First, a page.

Bolivia Offers Cautionary Tale for FTAA Negotiators

Adam Saytanides

Evo Morales
South American leaders participating in November talks on the Free Trade Area of the Americas should look to recent events in Bolivia as a cautionary tale.

After six weeks of massive protests calling for his ouster, Bolivian President Gonzalo Sanchez de Lozada fled to Miami on October 17. Vice President and ex TV-journalist Carlos Mesa took over the presidency, but he may not hold the reins for long.

In Mesa’s inaugural speech he pleaded with indigenous leaders and union organizers who orchestrated the demonstrations to give him time to govern—and promised to hold presidential elections after organizing a referendum on who will control gas exports and convening a Constitutional Assembly.

Evo Morales likely would win if elections were held tomorrow. Morales, an Indian congressman and presidential hopeful, heads the Movement Towards Socialism party (MAS) and the powerful coca-growers union. He lost to Lozada in the 2002 disputed presidential election by 1 percent of the vote: Lozada received 22 percent to Morales’ 21 percent.

“We will give him a chance,” Morales said of Mesa. “He has a good message, but I don’t trust him too much. We will see if he keeps his word. But it will be very difficult for him in the face of pressure from the U.S. government.”

Lozada’s demise began in the arid, inhospitable altiplano region of Bolivia, land of the Aymara Indians, where a roadblock had been erected to protest the privatization and planned export of the country’s natural gas reserves. When the army was sent in September 5 to clear the road, six people were killed, sparking rioting and a general strike in La Paz.

As the weeks wore on, poor coca growers were joined by poor miners, who carried dynamite to battle military vehicles. The protests gained momentum on October 12 after the army killed several demonstrators in El Alto, a marginalized neighborhood of miners and campesinos on the outskirts of the capital. Hundreds of thousands of protestors—poor and middle-class alike—clogged the streets of La Paz, bringing the city to a standstill. When the dust finally settled, roughly 80 Bolivians had lost their lives, and Lorzada was out of power.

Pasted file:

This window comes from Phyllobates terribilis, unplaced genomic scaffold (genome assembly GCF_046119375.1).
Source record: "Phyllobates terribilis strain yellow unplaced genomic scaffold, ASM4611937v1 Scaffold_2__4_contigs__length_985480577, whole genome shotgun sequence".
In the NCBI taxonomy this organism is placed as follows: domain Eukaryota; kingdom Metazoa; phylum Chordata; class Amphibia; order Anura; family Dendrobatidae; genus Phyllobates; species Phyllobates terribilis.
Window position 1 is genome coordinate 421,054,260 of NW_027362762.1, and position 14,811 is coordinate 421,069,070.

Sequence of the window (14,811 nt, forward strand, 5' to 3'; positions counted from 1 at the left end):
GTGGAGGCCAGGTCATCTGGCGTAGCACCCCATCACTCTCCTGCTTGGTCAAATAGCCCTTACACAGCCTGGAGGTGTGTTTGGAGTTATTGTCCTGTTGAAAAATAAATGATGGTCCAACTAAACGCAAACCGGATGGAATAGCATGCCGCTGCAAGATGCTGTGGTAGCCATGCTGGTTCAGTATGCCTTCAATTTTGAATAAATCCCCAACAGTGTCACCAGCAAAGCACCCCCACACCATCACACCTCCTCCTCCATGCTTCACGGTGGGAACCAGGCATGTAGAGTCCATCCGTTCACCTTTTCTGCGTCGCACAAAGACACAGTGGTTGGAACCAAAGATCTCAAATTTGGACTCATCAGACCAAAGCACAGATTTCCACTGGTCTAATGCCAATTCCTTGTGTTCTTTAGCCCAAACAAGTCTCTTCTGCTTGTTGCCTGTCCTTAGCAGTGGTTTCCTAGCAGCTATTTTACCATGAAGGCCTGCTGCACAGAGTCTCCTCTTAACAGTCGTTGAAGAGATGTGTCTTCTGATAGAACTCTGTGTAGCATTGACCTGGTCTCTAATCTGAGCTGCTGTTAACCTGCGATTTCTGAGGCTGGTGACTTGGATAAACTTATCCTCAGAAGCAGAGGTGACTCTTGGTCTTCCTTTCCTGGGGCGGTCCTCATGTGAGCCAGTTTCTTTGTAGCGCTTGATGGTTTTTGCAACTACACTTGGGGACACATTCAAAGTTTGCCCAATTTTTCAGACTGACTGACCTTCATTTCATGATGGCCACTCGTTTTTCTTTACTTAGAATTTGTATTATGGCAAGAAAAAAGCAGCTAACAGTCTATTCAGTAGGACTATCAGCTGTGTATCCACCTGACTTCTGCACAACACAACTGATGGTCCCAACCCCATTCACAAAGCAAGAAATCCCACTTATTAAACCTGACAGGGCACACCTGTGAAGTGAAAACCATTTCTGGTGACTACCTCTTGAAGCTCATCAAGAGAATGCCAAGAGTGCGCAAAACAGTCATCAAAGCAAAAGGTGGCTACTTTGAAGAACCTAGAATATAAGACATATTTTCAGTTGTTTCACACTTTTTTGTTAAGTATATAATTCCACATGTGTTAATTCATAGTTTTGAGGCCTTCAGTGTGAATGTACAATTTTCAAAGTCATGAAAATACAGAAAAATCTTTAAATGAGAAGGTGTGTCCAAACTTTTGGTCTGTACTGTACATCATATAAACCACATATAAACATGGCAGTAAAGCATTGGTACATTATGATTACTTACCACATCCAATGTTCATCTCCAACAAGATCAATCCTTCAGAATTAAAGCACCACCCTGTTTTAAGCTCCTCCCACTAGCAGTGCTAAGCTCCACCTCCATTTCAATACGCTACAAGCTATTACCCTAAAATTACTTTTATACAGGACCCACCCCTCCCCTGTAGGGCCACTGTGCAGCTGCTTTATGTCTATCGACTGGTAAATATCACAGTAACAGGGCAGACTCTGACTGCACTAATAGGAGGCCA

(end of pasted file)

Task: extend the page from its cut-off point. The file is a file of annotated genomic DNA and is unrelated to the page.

Morales and other indigenous leaders for months had warned of civil war if the government pushed ahead with plans to privatize Bolivia’s gas reserves. At the same time, Coca growers in the Chapare region were nearing a state of open rebellion over U.S.-sponsored eradication of coca, their staple crop.

Morales rose to prominence in the international anti-globalization movement during the April 2000 “water war” against U.S. corporate giant Bechtel, when he foiled plans to privatize the drinking water supply of his hometown of Cochabamba through organizing popular protests. His international profile was boosted further by the recent “civil coup.” Just one week after his rival’s resignation, a triumphant Morales traveled to Mexico City to speak before a left-leaning think tank and to address the Mexican Congress.

In that forum, Morales suggested that eventually Bolivia will export its natural gas for much needed economic development. But he said the back-room deal Lozada struck only benefits foreign corporations and the privileged few. As a result, he lamented, proprietary rights to the gas no longer belong to the Bolivian people.

“The fight is now to get the rights to the gas back,” Morales said. “If we can get control of the hydrocarbons back, then we can industrialize and export under better conditions.”

The Mexican Congress received Morales like a head of state, punctuating his speech with hollers and applause. In the Legislative Palace of San Lazaro Morales warned that more insurrections will follow if global financial institutions do not allow Third World countries to control their own destinies.

”The representatives of the World Bank had better listen to us,” Morales declared. “The World Bank and IMF and the transnationals must stop looting our natural resources, and stop privatizing basic services. … They must respect human life.”

By pushing forward with a plan to re-nationalize Bolivia’s natural gas industry, Morales may be asking for a showdown reminiscent of Fidel Castro’s sugarcane coup in Cuba. While speaking before Mexico’s Congress, he seemed to relish the idea of confronting the United States with the growing chorus of leftist South American presidents who now stand in open defiance of U.S. foreign and economic policy: Hugo Chavez of Venezuela, Lula de Silva of Brazil, and to a lesser degree, Nestor Kirchner of Argentina.

“Anti-imperialist thinking has grown around the world with Bush’s mistaken invasion of Iraq—and this thinking we should strengthen,” Morales said. “I dream of boosting this anti-imperialist message with a great summit including Fidel, Lula and Chávez, to show that we are united, and to make the North American imperialists think twice.”

Adam Saytanides is a producer for NPR’s Latino USA,” based in Austin, Texas.
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